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Unity in Action: Advancing Social and Ecological Justice through Diverse Perspectives

Throughout the course of our careers, we have consistently championed the transformative influence of education in promoting environmental and social justice as ways to improve people’s lives and advance a more equitable society, albeit from different perspectives.

Dr. Allison Davis-White EyesDr. Allison Davis-White EyesMore than anything, these professional paths — one focused on DEI and the other on the natural environment — address the significance and centrality of diversity, equity, and inclusion (DEI) in advancing social and ecological justice by holding a broad view of planetary justice. This approach emphasizes kinship among all human beings as well as with our non-human relatives. Making relatives with one another and the world around us means we have an obligation to one another and to the natural world that we share. DEI work, for example, cannot be done in isolation, as it is not the duty of the single diversity officer or their office. Rather, it is a deep unabating commitment that requires the collective will of an institution to hold itself accountable to these higher ideals.

Both DEI and environmental work can create the conditions for individuals and organizations to engage with one another, as well as the world that envelops us, through the portal of self-discovery. In doing so, people in community together become the connective tissue that empowers each of us to address the intractable issues of our time. Human beings can take action on these issues through our collective wisdom and commitment, which ultimately can bring forth and unleash our human potential for a greater good.

Another example, a central international aspect of environmental policy was the early recognition that negative environmental impacts fall disproportionately on those most vulnerable in the world. This pertains specifically to poorer countries that receive the world’s cast-off items, ranging from such items as computers, fast-fashion clothing, and garbage up to nuclear waste. As is the case globally, so it is within the United States. A recent study found that communities of color are likely to be more polluted and downwind of pollution sources (Professor Julian Marshall quoted in The Guardian, March 8, 2023). A stark example of this fact is that the most polluted air in the country is in Bakersfield, California, specifically the eastern section, which was one of the only parts of the city that Black people could live due to redlining and other forms of racism.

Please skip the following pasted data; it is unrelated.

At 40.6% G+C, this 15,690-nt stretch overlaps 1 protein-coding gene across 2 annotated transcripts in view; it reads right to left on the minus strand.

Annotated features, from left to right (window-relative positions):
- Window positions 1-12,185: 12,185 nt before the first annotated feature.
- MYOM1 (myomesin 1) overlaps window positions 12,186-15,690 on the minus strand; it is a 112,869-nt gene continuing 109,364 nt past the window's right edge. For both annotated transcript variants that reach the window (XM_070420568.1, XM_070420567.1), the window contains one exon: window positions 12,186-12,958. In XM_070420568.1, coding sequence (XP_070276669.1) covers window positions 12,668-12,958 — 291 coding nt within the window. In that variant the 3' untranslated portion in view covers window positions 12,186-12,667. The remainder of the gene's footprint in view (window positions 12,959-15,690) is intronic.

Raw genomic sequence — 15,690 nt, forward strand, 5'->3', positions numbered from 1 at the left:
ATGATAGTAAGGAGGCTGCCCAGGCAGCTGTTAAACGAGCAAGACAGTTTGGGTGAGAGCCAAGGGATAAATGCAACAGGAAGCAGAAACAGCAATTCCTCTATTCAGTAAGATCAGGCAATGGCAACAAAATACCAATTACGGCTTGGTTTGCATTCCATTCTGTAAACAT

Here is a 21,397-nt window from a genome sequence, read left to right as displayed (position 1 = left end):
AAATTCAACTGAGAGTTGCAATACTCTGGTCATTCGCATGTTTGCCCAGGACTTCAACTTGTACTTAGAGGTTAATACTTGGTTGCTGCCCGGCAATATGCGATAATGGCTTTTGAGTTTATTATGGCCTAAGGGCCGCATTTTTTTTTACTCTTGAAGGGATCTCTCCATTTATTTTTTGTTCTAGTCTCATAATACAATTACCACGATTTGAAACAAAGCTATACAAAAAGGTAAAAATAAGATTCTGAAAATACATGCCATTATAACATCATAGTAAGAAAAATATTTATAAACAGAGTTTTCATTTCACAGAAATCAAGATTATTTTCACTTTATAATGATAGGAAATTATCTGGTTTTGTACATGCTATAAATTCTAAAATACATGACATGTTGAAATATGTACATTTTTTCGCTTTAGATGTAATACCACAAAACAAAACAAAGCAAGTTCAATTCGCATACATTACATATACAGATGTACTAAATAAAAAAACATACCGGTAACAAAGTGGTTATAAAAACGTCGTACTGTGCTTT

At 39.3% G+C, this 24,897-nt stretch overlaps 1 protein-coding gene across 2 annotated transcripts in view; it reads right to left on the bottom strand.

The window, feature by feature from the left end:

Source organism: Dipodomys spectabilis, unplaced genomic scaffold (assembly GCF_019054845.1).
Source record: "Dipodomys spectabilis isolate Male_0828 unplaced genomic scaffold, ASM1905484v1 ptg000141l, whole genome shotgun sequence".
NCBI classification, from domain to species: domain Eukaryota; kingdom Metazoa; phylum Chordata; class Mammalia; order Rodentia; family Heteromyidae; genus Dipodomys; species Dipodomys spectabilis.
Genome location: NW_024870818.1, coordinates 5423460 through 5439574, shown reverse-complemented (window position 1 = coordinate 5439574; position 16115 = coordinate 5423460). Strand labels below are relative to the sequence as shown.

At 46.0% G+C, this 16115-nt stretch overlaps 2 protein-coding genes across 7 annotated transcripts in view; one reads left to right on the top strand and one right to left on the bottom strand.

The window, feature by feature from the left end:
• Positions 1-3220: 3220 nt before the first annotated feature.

The intersection of social and ecological justice stems from the idea that inequity is born from the same flawed set of assumptions: that some people are “less than,” which creates fertile ground for prejudice and the -isms to take root; and that humans are better than other species, which gives rise to factory farming.

Dr. Katrina S. RogersDr. Katrina S. RogersTo describe this type of structural inequality, the term environmental justice was introduced — meant to reveal such inequities and seek to redress them. Dr. Robert Bullard, a distinguished professor of urban studies and environmental policy at Texas Southern University, is credited with coining this term. At the essence of his considerable scholarship is a premise of social justice. He calls upon us to use such research to reduce environmental, social, racial, and health disparities.

Other scholars, such as Vandana Shiva, have reminded us of the essential disconnect of the modern world. We have severed our being from the natural world, and this severing has resulted in gross injustice, not only for human beings. It also includes all species subjected to our actions of overusing our resources in a finite world. The indigenous scholar Robin Wall Kimmerer has noted, if we treated all as if we were truly “kin,” we would be going back to an ancient wisdom that creates a more harmonious balance among people and between peoples and the natural world.

This notion of kin is central to both DEI and environmental work, because it is precisely this indigenous understanding of “kinship” that is the goal of engaging in this work. Through kinship, we learn trust, vulnerability, shared vision, and a deep love and respect for the dignity of all, human and non-human.

There are two salient arguments to be made. Our first point is that the many types of injustice are interrelated; as one instance, racism makes worse environmental degradation in communities of color, which leads to poorer health outcomes. Our second idea is that each of us, in our own professional sphere, can make choices that promote social and ecological justice. It is a matter of intention grounded in solid research and community practice. Ultimately, the question is, what can you do in your professional and community sphere to be a positive force that makes explicit these connections and motivates others to action?   

Dr. Allison Davis-White Eyes and Dr. Katrina S. Rogers serve as vice president for DEI and president for DEI, respectively, at Fielding Graduate University, headquartered in Santa Barbara, California, and Washington D.C.

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